• Can you glance at the code and understand what it does immediately? I can’t. I have to squint at it, then think about what should happen under the case of an error and mentally sketch the path. That’s not easy to read.

Add a HasProperty procedure

Can we do better? Yes! Some programmers already recognize the problem with using error handling like I illustrated and wisely abstracted this out into its own function. Here’s a better version:

Public Sub EditTableSubdatasheetProperty( _
    Optional NewValue As String = "[None]" _
)
    Dim db As DAO.Database
    Dim tdf As DAO.TableDef
    Dim prp As DAO.Property
    Const SubDatasheetPropertyName As String = "SubdatasheetName"
    
    Set db = CurrentDb
    For Each tdf In db.TableDefs
        If (tdf.Attributes And dbSystemObject) = 0 Then
            If Len(tdf.Connect) = 0 And (Not tdf.Name Like "~*") Then 'Not attached, or temp.
                If Not HasProperty(tdf, SubDatasheetPropertyName) Then
                    Set prp = tdf.CreateProperty(SubDatasheetPropertyName , dbText, NewValue)
                    tdf.Properties.Append prp
                Else
                    If tdf.Properties(SubDatasheetPropertyName) <> NewValue Then
                        tdf.Properties(SubDatasheetPropertyName) = NewValue
                    End If
                End If
            End If
        End If
    Next
End Sub

Public Function HasProperty(TargetObject As Object, PropertyName As String) As Boolean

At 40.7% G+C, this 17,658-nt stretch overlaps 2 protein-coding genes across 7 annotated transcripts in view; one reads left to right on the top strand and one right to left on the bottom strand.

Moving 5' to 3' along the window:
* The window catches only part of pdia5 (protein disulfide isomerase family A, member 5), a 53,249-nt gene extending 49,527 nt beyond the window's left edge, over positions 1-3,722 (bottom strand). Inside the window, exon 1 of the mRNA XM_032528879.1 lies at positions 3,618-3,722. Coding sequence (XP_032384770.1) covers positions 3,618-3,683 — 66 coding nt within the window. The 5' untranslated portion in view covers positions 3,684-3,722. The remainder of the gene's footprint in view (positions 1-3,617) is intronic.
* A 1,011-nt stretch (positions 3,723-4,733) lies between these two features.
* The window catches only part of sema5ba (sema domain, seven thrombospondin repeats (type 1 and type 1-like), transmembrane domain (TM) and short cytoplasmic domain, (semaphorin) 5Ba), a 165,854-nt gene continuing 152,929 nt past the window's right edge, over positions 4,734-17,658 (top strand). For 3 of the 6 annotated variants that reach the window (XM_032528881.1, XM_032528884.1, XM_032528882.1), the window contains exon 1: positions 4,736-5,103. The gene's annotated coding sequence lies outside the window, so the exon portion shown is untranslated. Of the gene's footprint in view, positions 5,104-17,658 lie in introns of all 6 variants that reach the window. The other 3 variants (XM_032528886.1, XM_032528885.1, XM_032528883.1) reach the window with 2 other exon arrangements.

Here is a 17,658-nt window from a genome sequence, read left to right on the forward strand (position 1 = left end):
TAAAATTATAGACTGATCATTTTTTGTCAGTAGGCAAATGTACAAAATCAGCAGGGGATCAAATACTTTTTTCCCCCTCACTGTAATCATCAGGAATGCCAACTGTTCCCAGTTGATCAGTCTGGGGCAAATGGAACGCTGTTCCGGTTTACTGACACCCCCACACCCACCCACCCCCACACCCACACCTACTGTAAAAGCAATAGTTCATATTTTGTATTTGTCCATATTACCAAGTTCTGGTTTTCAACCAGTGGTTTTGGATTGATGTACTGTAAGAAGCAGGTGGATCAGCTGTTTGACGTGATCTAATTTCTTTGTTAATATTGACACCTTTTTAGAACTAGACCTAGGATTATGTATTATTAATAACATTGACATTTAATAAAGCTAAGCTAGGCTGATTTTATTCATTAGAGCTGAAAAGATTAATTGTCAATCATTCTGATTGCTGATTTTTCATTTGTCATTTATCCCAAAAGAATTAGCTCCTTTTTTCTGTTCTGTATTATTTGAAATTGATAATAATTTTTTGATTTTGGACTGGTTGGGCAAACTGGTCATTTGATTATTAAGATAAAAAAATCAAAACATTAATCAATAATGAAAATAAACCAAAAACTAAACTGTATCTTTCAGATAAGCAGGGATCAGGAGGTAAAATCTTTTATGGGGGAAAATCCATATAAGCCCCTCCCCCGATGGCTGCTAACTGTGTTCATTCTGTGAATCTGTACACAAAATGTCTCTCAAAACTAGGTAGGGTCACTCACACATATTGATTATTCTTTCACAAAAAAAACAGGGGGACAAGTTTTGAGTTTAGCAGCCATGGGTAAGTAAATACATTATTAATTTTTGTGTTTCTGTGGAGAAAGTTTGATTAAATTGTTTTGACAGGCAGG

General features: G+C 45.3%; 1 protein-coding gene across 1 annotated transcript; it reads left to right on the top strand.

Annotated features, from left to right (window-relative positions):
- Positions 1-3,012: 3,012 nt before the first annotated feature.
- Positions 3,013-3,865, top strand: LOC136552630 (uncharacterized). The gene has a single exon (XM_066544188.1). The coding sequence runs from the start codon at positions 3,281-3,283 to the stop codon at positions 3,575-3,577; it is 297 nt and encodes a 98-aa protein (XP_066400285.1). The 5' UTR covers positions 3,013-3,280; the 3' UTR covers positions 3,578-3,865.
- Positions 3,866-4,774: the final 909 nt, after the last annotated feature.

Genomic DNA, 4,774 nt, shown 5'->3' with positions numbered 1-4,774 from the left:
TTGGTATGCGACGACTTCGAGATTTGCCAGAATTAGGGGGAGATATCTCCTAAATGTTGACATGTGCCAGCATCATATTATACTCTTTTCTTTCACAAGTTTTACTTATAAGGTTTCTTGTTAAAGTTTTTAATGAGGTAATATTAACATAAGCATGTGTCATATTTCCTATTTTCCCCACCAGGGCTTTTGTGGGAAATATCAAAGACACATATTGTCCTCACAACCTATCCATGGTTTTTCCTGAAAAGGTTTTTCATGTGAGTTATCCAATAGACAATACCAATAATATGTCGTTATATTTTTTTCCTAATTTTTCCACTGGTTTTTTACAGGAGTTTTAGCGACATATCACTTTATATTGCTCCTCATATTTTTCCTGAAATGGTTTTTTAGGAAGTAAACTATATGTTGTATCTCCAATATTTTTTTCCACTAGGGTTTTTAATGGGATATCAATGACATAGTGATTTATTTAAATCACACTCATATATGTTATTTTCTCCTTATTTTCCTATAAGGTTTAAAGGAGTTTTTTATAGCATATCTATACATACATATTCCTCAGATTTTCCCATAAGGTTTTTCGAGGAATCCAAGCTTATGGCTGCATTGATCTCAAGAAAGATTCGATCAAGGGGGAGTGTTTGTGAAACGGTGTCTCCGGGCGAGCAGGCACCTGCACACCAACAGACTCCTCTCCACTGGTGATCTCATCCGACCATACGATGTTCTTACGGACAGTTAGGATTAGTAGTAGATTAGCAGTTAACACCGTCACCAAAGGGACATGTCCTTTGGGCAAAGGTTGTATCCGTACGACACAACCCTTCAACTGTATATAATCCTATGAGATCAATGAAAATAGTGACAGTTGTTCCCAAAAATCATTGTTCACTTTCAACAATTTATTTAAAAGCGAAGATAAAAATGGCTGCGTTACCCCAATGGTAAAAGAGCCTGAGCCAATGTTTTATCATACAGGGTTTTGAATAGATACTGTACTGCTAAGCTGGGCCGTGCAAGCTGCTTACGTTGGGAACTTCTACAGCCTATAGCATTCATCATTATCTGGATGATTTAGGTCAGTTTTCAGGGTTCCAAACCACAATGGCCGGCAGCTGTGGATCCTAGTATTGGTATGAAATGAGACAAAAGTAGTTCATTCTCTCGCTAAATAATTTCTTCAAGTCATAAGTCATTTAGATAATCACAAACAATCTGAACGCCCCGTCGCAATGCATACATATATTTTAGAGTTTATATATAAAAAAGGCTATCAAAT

Dim Ignored As Variant
    
    On Error Resume Next
    Ignored = TargetObject.Properties(PropertyName)
    HasProperty = (Err.Number = 0)
End Function

Instead of mixing up the execution flow with the error handling, we now have a function HasFunction which neatly abstracts out the error-prone check for a property that may not exist. As a consequence, we don’t need complex error handling / execution flow that we saw in the first example. This is a big improvement and makes for somewhat readable code. But…

  • We have one branch that uses the variable prp and we have another branch that uses tdf.Properties(SubDatasheetPropertyName) that in fact refers to the same property. Why are we repeating ourselves with two different ways to reference the same property?
  • We are handling the property quite a lot. The HasProperty has to handle the property in order to find out if it exists then simply returns a Boolean result, leaving it up to the calling code to again try and get the same property again to change the value.
  • Similarly, we are handling the NewValue more than necessary. We either pass it in the CreateProperty or set the Value property of the property.
  • The HasProperty function implicitly assumes that the object has a Properties member and calls it late-bound, which means it’s a runtime error if a wrong kind of object is provided to it.

Use TryGetProperty instead

Can we do better? Yes! That’s where we need to look at the Try pattern. If you’ve ever programmed with .NET, you probably have seen methods like TryParse where instead of raising an error on failure, we can set up a condition to do something for success and something else for failure. But more importantly, we have the result available for success. So how would we improve on the HasProperty function? For one thing, we should return the Property object. Let’s try this code: